Through the combination of reaction kinetics (both stoichiometric and catalytic), solution- and solid-state characterization of arylpalladium(II) arylsilanolates, and computational analysis, the intermediacy of covalent adducts containing Si-O-Pd linkages in the cross-coupling reactions of arylsilanolates has been unambiguously established. Two mechanistically distinct pathways have been demonstrated: (1) transmetalation via a neutral 8-Si-4 intermediate that dominates in the absence of free silanolate (i.e., stoichiometric reactions of arylpalladium(II) arylsilanolate complexes), and (2) transmetalation via an anionic 10-Si-5 intermediate that dominates in the cross-coupling under catalytic conditions (i.e., in the presence of free silanolate). Arylpalladium(II) arylsilanolate complexes bearing various phosphine ligands have been isolated, fully characterized, and evaluated for their kinetic competence under thermal (stoichiometric) and anionic (catalytic) conditions. Comparison of the rates for thermal and anionic activation suggested, but did not prove, that intermediates containing the Si-O-Pd linkage were involved in the cross-coupling process. The isolation of a coordinatively unsaturated, T-shaped arylpalladium(II) arylsilanolate complex ligated with t-Bu3P allowed the unambiguous demonstration of the operation of both pathways involving 8-Si-4 and 10-Si-5 intermediates. Three kinetic regimes were identified: (1) with 0.5-1.0 equiv of added silanolate (with respect to arylpalladium bromide), thermal transmetalation via a neutral 8-Si-4 intermediate; (2) with 1.0-5.0 equiv of added silanolate, activated transmetalation via an anionic 10-Si-5 intermediate; and (3) with >5.0 equiv of added silanolate, concentration-independent (saturation) activated transmetalation via an anionic 10-Si-5 intermediate. Transition states for the intramolecular transmetalation of neutral (8-Si-4) and anionic (10-Si-5) intermediates have been located computationally, and the anionic pathway is favored by 1.8 kcal/mol. The energies of all intermediates and transition states are highly dependent on the configuration around the palladium atom.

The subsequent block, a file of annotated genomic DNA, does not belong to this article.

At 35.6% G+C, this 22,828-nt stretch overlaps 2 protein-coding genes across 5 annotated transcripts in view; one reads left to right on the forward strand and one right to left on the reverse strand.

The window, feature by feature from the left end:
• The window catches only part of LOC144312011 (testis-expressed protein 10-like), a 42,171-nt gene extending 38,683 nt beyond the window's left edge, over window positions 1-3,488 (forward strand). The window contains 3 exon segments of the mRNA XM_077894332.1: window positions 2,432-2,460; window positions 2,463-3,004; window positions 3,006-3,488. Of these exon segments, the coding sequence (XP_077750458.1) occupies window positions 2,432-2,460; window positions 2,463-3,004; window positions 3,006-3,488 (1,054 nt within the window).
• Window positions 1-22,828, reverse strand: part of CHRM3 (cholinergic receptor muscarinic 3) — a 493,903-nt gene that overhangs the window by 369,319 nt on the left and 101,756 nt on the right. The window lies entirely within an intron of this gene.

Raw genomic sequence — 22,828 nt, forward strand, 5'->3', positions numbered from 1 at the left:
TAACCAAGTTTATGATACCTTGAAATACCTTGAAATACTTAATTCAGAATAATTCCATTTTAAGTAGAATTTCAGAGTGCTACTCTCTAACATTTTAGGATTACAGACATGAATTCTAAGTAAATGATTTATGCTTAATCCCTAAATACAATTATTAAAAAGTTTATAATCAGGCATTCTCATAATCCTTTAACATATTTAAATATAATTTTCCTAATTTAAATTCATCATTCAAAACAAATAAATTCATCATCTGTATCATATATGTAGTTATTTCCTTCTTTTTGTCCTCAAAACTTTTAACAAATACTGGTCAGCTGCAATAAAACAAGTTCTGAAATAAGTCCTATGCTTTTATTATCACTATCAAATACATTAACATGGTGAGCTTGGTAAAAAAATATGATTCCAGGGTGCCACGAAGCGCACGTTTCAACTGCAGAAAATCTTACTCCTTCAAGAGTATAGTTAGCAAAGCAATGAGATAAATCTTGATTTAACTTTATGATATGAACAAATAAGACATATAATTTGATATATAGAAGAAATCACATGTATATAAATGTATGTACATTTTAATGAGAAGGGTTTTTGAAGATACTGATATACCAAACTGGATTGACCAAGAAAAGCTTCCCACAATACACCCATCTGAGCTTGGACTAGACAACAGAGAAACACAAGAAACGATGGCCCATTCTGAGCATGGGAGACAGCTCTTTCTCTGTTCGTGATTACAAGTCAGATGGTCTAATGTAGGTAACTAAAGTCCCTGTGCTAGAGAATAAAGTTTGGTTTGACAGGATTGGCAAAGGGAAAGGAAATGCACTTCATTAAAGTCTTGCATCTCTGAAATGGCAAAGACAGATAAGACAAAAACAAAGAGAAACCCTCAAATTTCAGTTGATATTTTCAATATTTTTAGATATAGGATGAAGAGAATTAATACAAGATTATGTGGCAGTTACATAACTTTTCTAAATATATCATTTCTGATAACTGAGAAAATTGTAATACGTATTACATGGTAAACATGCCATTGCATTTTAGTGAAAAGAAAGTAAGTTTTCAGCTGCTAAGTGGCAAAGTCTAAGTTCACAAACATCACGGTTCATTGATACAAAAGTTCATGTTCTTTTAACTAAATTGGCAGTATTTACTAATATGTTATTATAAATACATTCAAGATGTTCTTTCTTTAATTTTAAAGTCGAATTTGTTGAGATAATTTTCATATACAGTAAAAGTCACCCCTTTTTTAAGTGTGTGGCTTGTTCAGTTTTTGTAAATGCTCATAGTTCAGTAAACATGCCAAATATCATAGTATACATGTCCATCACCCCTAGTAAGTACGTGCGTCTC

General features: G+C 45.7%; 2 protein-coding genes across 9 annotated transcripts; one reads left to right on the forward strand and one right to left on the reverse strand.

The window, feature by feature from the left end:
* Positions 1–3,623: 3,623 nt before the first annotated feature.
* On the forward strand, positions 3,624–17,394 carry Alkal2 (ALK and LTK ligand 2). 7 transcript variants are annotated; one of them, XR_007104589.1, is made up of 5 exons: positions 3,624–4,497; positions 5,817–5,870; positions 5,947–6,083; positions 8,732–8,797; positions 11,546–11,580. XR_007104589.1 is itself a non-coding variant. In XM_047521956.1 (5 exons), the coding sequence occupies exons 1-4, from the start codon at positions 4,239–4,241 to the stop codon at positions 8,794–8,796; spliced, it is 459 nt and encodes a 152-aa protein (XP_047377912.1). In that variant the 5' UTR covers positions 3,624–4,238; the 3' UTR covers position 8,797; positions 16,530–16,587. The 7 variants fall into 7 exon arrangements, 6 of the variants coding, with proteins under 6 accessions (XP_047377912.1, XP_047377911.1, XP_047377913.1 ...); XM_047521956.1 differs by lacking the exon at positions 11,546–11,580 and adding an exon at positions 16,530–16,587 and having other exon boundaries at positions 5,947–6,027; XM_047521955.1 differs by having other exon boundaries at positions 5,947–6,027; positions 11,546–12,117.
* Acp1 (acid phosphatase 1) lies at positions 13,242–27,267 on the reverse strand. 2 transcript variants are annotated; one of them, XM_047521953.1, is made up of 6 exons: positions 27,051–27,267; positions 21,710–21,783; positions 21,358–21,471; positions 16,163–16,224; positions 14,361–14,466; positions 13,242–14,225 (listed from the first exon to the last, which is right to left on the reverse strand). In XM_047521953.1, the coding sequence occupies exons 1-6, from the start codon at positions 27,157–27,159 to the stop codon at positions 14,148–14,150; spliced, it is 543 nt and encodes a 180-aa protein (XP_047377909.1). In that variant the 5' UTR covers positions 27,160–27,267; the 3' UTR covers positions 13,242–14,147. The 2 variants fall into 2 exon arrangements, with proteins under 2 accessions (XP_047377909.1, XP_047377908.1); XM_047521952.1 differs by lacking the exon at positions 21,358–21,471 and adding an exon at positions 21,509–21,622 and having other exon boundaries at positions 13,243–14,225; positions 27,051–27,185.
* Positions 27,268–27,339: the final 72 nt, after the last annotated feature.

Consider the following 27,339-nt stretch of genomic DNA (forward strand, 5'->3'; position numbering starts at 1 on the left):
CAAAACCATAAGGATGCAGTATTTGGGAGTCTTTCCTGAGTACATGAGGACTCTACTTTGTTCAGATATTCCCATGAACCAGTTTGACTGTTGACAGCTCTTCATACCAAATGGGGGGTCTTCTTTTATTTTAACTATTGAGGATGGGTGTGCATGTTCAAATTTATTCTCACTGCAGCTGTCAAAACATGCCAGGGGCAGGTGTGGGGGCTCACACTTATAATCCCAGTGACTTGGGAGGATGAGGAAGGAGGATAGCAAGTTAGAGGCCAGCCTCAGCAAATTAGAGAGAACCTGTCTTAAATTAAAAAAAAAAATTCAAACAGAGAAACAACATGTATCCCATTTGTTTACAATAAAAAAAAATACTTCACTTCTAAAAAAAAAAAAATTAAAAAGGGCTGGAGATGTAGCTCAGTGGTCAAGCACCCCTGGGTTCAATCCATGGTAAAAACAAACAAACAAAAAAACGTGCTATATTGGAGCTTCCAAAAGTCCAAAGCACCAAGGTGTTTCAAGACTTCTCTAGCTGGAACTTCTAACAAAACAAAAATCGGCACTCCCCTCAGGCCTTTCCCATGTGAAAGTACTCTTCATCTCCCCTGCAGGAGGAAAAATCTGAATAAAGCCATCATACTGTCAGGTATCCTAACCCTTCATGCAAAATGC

ASJC Scopus subject areas
- Colloid and Surface Chemistry